There are various issues related to purchase and post-purchase activities that affect the process of decision making concerning the customer need to purchase. These issues include antecedent states, the purchase environment, and the post-purchase processes. The antecedent states include situational factors, usage contexts, time pressure, moods, shopping, and orientation. These antecedent elements affect the primal decisions of the customers. The situational factors include the factors that influence the desire of the consumers to purchase a given item. Usage contexts are all the elements as product quality, prices that entice the consumers to purchase them. The time pressure, mood, shopping, and orientation define the adjacent elements that contribute to the decision making of consumers.
The purchase environment encompasses the shopping experience, the point-of-purchase stimuli, and the sales interactions. The shopping experience influences the consumers to explore various elements in the purchase of items. These elements include the importance of the products, the trends in the markets of these elements, the future prices of these products, and the consumer preferences (Häubl & Trifts, 2000, p. 10). The point-of-purchase stimuli are another aspect of purchase environment that affects the decision of the consumers at the purchase point. Impulse buying is an element of the stimuli that influences consumers to continue purchasing items. The sales interactions involve the influence of other consumers, salespersons, or marketers on the decision of consumers to purchase items.
Post purchase processes include the consumer satisfaction, product disposal, and alternative markets. The consumer satisfaction comes after they purchase items, and it depends on the quality of the products, the durability of the products or the quality of service. These elements affect the decision of the consumers to purchase these items again. Product disposal encompasses the influence of the availability of a given product. This disposal also involves the closeness of the product to the consumers (Häubl & Trifts, 2000, p. 15). It is likely that close and readily available products will influence the decision of the consumers to purchase them. For instance, I bought my cell phone by virtue of its disposal and closeness to my home. I considered not buying it far away because of the additional cost of transportation. Lastly, the post-purchase processes include the alternative markets. These alternative markets influence the decision of the consumers to buy products by enabling them to compare a variety of products.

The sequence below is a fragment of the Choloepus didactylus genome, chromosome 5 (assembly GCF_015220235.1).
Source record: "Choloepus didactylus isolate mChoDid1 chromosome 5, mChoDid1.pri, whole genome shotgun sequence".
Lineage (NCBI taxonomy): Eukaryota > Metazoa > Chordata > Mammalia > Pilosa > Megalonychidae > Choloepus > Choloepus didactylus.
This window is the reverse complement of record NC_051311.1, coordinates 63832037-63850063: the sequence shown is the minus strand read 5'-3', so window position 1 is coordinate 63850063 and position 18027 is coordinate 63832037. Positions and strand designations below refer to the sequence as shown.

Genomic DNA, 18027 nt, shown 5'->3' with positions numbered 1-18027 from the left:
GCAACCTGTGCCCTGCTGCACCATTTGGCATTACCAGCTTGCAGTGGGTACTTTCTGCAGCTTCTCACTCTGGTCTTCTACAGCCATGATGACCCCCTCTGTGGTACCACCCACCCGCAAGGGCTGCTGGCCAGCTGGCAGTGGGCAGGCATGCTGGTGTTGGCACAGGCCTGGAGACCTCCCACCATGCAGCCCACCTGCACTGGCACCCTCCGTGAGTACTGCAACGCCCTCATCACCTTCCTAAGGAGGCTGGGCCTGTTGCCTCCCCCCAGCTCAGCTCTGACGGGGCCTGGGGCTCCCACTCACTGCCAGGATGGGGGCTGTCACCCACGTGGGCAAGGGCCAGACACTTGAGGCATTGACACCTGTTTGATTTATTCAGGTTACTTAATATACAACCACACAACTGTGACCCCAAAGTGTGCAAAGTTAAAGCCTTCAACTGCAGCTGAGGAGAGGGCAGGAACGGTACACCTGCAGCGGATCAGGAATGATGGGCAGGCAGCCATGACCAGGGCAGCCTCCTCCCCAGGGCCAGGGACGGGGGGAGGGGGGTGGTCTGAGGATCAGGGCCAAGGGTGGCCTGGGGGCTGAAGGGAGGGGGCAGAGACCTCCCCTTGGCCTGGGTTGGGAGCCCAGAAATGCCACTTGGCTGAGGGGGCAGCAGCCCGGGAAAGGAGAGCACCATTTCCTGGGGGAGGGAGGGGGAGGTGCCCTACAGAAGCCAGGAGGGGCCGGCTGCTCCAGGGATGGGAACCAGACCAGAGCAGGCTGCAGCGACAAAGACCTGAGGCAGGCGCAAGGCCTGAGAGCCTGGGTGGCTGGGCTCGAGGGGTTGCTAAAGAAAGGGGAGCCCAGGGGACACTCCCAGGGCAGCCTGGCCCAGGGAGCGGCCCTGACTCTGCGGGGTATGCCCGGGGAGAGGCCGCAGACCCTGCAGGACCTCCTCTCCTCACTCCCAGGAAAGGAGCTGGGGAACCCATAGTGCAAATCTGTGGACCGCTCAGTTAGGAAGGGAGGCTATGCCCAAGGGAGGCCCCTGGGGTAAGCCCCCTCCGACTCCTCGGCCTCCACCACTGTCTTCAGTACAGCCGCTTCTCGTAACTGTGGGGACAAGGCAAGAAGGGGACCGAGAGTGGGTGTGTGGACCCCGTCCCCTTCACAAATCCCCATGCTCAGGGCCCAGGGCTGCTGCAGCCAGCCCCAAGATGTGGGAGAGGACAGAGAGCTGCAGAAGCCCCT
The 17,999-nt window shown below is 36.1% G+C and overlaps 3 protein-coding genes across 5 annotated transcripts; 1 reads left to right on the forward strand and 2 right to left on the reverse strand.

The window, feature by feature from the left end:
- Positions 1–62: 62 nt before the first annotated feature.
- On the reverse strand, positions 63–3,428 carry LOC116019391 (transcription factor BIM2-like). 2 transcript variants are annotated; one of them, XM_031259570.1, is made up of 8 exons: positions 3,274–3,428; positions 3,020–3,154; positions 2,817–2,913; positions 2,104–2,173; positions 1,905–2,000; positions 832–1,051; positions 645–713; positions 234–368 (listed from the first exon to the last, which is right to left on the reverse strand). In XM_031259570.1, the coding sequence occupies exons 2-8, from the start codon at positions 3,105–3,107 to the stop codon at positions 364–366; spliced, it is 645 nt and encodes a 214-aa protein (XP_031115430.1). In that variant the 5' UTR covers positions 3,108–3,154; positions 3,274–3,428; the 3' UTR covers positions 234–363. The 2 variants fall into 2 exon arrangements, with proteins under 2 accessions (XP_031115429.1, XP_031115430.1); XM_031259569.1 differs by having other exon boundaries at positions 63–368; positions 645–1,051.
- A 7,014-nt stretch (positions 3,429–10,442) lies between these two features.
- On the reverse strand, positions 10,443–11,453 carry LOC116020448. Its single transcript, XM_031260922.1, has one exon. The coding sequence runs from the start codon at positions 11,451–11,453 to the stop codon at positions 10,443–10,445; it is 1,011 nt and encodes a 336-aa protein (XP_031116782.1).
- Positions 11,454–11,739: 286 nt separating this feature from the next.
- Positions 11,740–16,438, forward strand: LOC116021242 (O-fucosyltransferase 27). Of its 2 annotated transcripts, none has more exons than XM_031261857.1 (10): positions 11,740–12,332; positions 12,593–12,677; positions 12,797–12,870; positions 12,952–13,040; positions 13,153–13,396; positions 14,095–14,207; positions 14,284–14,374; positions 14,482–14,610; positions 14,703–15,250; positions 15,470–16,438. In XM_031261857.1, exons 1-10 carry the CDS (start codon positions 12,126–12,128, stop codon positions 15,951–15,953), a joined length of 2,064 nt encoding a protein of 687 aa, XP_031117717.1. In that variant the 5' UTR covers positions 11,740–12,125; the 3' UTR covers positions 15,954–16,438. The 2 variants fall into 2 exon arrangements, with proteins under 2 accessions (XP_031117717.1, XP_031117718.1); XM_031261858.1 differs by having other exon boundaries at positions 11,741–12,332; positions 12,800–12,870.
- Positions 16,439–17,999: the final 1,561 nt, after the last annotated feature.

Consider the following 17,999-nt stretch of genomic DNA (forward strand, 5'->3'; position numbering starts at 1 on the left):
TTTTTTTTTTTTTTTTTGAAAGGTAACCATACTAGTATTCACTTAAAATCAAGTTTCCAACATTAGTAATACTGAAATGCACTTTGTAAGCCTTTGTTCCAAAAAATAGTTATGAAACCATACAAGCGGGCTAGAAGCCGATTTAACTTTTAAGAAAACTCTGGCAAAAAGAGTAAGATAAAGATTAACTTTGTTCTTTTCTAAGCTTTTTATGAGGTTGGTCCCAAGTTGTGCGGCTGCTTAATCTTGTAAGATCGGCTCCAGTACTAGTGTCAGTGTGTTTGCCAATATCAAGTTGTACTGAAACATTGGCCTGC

The Family and Culture
The family is the most essential and basic group that an individual belongs. The family unit determines many family decisions. As such, most of the consumer behavior, which encompasses making decisions on purchasing, starts in the family units. Families have roles and preferences concerning different products, which influences the future families. As such, families can reject or alter their preferences on certain products (Jobanputra, 2009, p. 18). The family buying decisions comprise of individual decision-making and family interactions. The families act as interpreters of the cultural and social values for the individuals, which are the core elements of the decision making process of purchasing. For example, I was at a mall with my family and ended up purchasing a Calvin Klein cologne because my family prefers it.
On the other hand, culture comprises the set of attitudes, ideas, and values that are accepted by a given groups of individuals that is often homogenous and is transmitted to other generations. Culture determines acceptable elements in terms of product advertising. It determines what individuals reside, eat, travel, and wear (Jobanputra, 2009, p. 25). For instance, culture values in the US encompass individualism, freedom, and education among others. These elements together with the element of scarcity determine the preferences of consumers to given products. As such, they make their purchasing decisions based on the elements defined by their cultures and families.
Daly, C. H. (2002). Rats: Everything about purchase, care, nutrition, handling, and behavior. Hauppauge, NY: Barron's.
Gulzhanat, S., & Budiono, G. L. (2013). CAR PURCHASING SELECTION OF WOMEN AND MEN: A DIFFERENT BEHAVIOR.
Häubl, G., & Trifts, V. (2000). Consumer Decision Making in Online Shopping Environments: The Effects of Interactive Decision Aids.
Hawkins, D. I., Mothersbaugh, D. L., & Best, R. J. (2007). Consumer behavior: Building marketing strategy. Boston: McGraw-Hill/Irwin.
Jobanputra, K. H. (2009). Global marketing and consumer decision making. Jaipur, India: Paradise Publishers.
Saito, F. (2009). Consumer behavior. New York: Nova Science Publishers.